Smorgasbord Posts from Your Archives #Potluck – My Dad’s a Goldfish – For John M by Mary Smith

Welcome to the new series of Posts from Your Archives, where bloggers put their trust in me. In this series, I dive into a blogger’s archives and select four posts to share here to my audience.

If you would like to know how it works here is the original post:

My next guest in the new series of Posts from Your Archives is author Mary Smith.. I have two blogs to select the four posts from and the first is from her blog My Dad’s A Goldfish, where Mary shares here experiences caring for her father as his dementia worsened. In this post however, she shares the tragedy of the dementia of a school friend who she has remained in contact with, who developed the disease at a much earlier age. Very poignant…

My Dad’s a Goldfish – For John M by Mary Smith

A friend has recently gone into a care home. He has a rare form of frontotemporal dementia. It is progressive and irreversible. The brain’s frontal lobe controls planning, judgment, emotional control, behaviour, inhibition and its temporal lobe affects language, along with emotional response and behaviour.

We have been friends for over fifty years – from when he used to walk me home from school carrying my books. We did our homework on the phone. I helped him with English, he helped me with French. We shared so much over those growing up years. Our lives went off in different directions but we always kept the connection – until very recently.

He can no longer take care of himself. He is only sixty three.

I owe him a great deal for the windows onto new worlds he opened for me. I’d like to think I opened some for him, too. This is for him.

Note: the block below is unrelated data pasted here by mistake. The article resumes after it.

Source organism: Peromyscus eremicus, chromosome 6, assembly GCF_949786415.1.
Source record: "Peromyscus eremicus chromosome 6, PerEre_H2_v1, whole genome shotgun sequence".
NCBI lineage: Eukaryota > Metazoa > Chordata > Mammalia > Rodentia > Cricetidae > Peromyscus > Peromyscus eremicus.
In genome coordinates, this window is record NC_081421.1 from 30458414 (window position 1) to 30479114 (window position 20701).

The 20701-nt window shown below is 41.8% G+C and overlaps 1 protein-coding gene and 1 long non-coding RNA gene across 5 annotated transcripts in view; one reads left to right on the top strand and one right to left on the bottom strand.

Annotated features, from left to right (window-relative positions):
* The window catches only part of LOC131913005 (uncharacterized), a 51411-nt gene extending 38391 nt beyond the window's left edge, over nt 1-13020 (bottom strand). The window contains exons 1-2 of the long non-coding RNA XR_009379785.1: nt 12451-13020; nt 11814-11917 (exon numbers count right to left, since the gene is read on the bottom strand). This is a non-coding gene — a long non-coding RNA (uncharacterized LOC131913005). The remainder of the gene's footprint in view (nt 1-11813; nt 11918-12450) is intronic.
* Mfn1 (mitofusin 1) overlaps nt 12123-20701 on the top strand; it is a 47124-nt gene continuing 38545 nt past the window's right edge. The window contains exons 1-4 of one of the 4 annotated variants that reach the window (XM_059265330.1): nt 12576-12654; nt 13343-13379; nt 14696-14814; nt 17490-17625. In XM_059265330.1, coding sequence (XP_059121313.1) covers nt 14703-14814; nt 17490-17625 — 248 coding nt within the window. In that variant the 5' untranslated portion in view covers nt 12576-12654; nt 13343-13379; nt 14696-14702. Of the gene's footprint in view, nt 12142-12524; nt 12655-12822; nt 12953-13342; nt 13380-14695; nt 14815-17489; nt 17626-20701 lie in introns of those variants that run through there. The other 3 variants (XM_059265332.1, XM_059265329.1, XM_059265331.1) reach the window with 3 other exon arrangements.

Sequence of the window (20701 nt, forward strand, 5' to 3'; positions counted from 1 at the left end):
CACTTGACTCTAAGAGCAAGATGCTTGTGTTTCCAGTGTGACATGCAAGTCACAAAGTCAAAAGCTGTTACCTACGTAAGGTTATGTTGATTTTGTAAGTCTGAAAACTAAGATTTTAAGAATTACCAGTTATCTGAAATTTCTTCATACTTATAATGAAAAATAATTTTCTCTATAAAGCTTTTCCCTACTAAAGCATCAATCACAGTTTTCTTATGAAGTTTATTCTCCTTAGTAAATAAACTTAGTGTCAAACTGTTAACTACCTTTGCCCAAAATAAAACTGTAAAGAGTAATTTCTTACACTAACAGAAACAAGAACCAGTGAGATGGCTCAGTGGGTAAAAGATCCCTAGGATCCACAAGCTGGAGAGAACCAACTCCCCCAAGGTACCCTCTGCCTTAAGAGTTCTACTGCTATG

For John M

My family went to Fleetwood or
Scarborough for holidays but you –
you went to France, brought back
snails in a tin. We ate them
with garlic butter in the house
on Edinburgh Road. They were
chewy but delicious.

You played me Debussy’s
Clair de Lune, explaining how
he broke harmony’s rules.
Not a pianist, I didn’t understand
but loved the music.

You gave me Francoise Sagan novels.
I felt so grown up, worldly wise.
Introduced me to
the little sparrow, Edith Piaf,
to Collette, Camus:
opening windows onto new worlds.
I gained much from your love
of France and all things French.

Now, with clumps of protein
gumming up your brain,
you don’t read, conversation almost gone,
thought processes wrecked
you can’t remember
all you gave me.

I hope I let you know
before time ran out on us
how important you’ve been
and how thankful I am.

I think, though, you might
still remember those snails
and carrying my books home
from school.

©Mary Smith

My thanks to Mary for letting me have the freedom to browse her archives and select posts for you.. I am sure that you have felt the same emotional connection to this tribute to a dear friend.

A selection of books by Mary Smith

51yks9fxhfl-_uy250_ 51ujjsusehl-_uy250_ 51arfsi2ffl-_uy250_

A recent review for No More Mulberries

I always enjoy a love story set in another culture because reading feels like a voyage of discovery. The kindness of the Afghan people warmed my heart as I followed the central character. The setting is completely alien to me, and I loved this backdrop.